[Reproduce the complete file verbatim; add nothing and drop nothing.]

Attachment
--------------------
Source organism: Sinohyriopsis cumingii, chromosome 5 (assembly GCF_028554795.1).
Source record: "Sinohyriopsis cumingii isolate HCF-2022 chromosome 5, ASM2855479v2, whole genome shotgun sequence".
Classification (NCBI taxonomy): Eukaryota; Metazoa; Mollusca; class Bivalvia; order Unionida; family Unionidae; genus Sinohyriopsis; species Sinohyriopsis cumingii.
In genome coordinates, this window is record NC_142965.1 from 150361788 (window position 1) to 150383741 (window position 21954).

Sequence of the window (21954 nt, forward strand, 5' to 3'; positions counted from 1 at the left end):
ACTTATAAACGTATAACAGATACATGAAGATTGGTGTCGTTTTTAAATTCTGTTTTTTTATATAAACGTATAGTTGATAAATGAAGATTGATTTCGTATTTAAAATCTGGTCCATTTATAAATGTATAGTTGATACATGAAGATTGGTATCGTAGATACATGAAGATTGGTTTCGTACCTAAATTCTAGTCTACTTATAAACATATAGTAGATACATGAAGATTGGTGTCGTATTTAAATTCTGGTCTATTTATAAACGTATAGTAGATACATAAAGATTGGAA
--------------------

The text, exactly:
Source organism: Sinohyriopsis cumingii, chromosome 5 (assembly GCF_028554795.1).
Source record: "Sinohyriopsis cumingii isolate HCF-2022 chromosome 5, ASM2855479v2, whole genome shotgun sequence".
Classification (NCBI taxonomy): Eukaryota; Metazoa; Mollusca; class Bivalvia; order Unionida; family Unionidae; genus Sinohyriopsis; species Sinohyriopsis cumingii.
In genome coordinates, this window is record NC_142965.1 from 150361788 (window position 1) to 150383741 (window position 21954).

Sequence of the window (21954 nt, forward strand, 5' to 3'; positions counted from 1 at the left end):
ACTTATAAACGTATAACAGATACATGAAGATTGGTGTCGTTTTTAAATTCTGTTTTTTTATATAAACGTATAGTTGATAAATGAAGATTGATTTCGTATTTAAAATCTGGTCCATTTATAAATGTATAGTTGATACATGAAGATTGGTATCGTAGATACATGAAGATTGGTTTCGTACCTAAATTCTAGTCTACTTATAAACATATAGTAGATACATGAAGATTGGTGTCGTATTTAAATTCTGGTCTATTTATAAACGTATAGTAGATACATAAAGATTGGAA